Leaders of the House

What does it say about the next Lok Sabha if everybody wants to be PM?

Don’t hold him personally responsible, but H.D. Deve Gowda perhaps started — or was made by circumstances to start — a quest that once again is making our politics so interesting. In the spring of 1996, when the people of India voted in a fractured Lok Sabha and so wired for a third front government, there actually began a hunt for a willing soul to be prime minister. Once a United Front Government was a certainty, there began a chase around Delhi by assorted political leaders for V.P. Singh, who had gone into hiding to make his inability to take up the job amply clear. In the moments thereafter, India found itself a new prime minister in the form of Gowda, then chief minister of Karnataka.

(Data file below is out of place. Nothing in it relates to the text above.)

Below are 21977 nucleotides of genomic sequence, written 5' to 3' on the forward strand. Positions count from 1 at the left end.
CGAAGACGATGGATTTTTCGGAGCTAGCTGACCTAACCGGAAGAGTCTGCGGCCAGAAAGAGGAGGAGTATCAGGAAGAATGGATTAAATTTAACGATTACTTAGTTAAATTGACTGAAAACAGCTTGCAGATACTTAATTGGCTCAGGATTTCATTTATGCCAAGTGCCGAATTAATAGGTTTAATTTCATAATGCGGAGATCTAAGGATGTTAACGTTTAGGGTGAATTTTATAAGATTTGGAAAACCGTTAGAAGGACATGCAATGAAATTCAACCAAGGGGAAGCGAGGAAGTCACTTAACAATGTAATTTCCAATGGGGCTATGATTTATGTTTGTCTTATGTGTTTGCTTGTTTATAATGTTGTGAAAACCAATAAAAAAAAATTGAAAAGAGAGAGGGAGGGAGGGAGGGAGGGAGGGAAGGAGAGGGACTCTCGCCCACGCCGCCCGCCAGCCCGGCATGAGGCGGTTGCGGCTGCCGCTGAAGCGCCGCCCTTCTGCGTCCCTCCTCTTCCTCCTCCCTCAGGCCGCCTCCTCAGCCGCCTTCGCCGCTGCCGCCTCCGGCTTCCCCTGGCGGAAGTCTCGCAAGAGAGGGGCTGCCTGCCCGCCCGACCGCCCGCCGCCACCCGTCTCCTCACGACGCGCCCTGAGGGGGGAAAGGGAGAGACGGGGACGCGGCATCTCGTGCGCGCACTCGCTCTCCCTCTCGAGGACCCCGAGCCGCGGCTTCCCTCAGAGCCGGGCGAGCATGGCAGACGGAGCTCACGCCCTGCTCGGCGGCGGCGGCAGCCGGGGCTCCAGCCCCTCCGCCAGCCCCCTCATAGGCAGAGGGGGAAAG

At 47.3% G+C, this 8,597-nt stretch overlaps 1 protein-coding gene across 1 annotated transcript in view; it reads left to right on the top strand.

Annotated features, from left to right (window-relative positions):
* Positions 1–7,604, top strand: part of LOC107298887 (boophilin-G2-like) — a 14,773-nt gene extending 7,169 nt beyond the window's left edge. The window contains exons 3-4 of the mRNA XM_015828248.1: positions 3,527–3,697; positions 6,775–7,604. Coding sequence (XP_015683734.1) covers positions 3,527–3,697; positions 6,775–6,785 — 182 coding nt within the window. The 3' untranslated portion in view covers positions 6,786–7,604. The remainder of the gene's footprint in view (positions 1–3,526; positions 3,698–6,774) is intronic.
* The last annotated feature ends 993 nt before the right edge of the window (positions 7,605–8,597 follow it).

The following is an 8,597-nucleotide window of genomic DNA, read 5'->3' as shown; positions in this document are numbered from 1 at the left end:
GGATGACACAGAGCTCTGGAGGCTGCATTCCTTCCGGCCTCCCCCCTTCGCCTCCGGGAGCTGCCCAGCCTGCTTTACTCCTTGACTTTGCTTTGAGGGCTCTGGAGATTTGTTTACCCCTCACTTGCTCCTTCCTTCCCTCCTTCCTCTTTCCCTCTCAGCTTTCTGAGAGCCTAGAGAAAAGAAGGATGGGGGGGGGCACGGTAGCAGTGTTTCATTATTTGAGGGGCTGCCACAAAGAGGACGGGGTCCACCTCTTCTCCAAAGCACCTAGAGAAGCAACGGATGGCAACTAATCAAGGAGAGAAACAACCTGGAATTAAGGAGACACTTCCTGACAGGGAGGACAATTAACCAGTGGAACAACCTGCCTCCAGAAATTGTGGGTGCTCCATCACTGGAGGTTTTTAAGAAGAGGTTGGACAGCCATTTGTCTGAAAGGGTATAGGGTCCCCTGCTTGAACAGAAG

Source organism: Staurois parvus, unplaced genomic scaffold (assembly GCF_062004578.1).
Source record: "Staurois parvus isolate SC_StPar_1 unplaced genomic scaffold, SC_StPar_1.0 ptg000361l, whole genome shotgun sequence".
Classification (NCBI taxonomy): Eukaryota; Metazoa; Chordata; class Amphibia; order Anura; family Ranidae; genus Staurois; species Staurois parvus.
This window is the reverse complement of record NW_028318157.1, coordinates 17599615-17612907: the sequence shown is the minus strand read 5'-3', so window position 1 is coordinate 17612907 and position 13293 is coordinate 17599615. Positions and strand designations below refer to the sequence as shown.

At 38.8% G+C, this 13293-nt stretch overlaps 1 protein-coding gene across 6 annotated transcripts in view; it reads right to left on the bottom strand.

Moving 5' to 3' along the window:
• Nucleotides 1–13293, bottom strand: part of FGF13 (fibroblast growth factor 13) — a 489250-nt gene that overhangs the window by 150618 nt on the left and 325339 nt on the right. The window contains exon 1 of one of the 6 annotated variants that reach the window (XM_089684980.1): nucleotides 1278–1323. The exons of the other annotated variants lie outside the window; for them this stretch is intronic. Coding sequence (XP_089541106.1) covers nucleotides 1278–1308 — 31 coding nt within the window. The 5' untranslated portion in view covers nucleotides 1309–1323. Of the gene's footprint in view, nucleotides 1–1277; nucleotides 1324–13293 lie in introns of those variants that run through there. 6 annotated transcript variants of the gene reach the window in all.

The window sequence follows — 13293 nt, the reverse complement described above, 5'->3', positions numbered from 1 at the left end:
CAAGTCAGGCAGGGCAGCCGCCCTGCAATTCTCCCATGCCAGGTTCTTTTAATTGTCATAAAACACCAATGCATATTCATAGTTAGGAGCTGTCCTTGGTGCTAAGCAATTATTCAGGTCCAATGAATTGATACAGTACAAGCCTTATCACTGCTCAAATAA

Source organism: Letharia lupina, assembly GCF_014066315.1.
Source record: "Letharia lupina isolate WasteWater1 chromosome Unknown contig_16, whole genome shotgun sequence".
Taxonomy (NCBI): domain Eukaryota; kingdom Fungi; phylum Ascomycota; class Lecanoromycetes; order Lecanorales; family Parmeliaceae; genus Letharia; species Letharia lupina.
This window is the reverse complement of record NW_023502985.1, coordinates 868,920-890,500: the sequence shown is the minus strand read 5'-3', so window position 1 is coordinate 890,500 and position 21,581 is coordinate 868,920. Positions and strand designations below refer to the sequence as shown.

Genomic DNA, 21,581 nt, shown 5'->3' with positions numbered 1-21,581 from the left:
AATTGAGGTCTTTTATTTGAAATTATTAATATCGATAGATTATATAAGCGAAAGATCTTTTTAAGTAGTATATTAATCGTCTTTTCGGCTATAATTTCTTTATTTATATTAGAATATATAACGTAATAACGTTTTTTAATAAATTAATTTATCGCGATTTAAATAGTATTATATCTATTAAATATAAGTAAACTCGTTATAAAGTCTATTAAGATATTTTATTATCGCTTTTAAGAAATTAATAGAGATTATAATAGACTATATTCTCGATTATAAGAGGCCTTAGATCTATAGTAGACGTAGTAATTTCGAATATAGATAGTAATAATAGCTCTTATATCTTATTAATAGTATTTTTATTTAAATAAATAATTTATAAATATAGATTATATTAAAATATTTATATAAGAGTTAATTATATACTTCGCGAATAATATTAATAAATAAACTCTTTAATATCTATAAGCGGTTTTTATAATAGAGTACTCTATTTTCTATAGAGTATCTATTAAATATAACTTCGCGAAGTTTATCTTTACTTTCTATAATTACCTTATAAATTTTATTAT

Ever since, “third front” politics has been especially conducive to the imaginations of those who’d be prime minister. The possibility of a non-Congress, non-BJP led government being ever-present, assorted politicians engineer their strategy just so that when a “third front” government is formed, s/he will appear to be the obvious candidate to head it. That’s been, for instance, Mayawati’s little-concealed gameplan. And now the soup has been stirred with Bhairon Singh Shekhawat, one-time Rajasthan strongman for the BJP and former vice-president of India asserting that he is ready to be a consensus prime minister. 

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